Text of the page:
Let’s look at an example. Think about a young child who is dead set on receiving a specific doll for Christmas. Maybe she gets almost what she wants, but the doll has brown hair instead of blonde. And is wearing a blue skirt instead of a pink one. The child has a meltdown because it’s not exactly what she wanted.
When we’re anxious, we can sometimes get stuck in a “this is how it’s supposed to be” rut. Which can only fuel more anxiety and prevent us from adapting to new situations around us. This doesn’t do anyone any good.
Resilience will help you overcome this. Few things in life work out exactly how we might have hoped or planned. Having the resilience to adapt without becoming overly reactive or falling immobile is important. It gives you a skill set that can help you be more confident moving forward, which can also help prevent you from making poor decisions rooted in anxiety, too.
Resilience is an important life skill that everyone should have and actively develop, and it’s a crucial part of anxiety management.
Too many stressors and anxieties all at once otherwise end up piling on, leaving you feeling incredibly overwhelmed and stuck. This can cause us to make poor decisions that hurt us instead of helping us, continuing a downward spiral into heightened anxiety.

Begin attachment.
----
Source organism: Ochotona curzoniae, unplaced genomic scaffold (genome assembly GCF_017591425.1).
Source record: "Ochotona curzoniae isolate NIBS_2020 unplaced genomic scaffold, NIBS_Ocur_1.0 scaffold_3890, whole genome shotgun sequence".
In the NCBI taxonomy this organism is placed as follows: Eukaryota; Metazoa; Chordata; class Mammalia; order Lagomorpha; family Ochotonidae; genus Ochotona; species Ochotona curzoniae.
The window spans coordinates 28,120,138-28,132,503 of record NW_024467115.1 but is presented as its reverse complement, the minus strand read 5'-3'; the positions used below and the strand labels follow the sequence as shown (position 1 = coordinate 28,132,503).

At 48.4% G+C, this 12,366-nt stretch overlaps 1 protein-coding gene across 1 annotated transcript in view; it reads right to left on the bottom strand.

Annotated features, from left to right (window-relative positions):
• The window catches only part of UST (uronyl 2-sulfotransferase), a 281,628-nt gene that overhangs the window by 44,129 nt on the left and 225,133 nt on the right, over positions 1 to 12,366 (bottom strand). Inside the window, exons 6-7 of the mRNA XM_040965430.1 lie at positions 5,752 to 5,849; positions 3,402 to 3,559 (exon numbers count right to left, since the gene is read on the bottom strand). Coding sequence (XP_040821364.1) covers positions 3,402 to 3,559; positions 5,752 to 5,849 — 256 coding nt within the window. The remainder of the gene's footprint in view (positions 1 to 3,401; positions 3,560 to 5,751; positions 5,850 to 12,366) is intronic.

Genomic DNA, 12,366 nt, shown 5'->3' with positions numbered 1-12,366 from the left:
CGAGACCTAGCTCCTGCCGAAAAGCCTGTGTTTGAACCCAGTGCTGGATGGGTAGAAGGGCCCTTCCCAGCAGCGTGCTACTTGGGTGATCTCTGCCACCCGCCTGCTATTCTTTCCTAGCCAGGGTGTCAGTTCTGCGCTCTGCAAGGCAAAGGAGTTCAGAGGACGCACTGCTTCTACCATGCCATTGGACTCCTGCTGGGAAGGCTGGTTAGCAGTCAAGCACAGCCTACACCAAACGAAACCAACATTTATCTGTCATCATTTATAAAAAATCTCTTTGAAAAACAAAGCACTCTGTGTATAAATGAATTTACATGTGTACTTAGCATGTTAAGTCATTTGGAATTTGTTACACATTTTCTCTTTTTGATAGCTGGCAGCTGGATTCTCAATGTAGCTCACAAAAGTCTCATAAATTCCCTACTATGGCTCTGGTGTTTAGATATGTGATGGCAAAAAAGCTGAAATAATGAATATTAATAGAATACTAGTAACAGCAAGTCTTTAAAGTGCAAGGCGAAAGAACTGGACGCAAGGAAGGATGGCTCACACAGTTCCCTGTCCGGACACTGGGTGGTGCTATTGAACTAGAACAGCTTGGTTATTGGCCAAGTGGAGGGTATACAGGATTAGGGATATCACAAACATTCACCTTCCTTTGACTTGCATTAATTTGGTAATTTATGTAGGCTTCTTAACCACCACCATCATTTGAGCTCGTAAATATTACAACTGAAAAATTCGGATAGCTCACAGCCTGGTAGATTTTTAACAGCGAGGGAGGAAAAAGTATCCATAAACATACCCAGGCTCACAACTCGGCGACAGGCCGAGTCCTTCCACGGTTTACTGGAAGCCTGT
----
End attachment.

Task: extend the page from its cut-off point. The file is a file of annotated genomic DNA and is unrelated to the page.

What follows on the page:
As you become more resilient, you’ll be able to improve your decision making while better managing the anxiety. This will give you the tools you need to get through tough times and unexpected challenges with grace (and with your well-being intact!).
Remember that the best time to build resilience is right now. You don’t want to wait for this.
Building resilience and learning how to more effectively manage anxiety and stress is a key part of what we do here at Twanna Carter Professional & Personal Coaching LLC. We don’t offer a few quick fixes that don’t actually work; we assess and develop personal resilience that will be essential for you long-term, because long-term anxiety management should always be the goal.
Ready to start building resilience for improved and effective anxiety management? Learn more about our program here!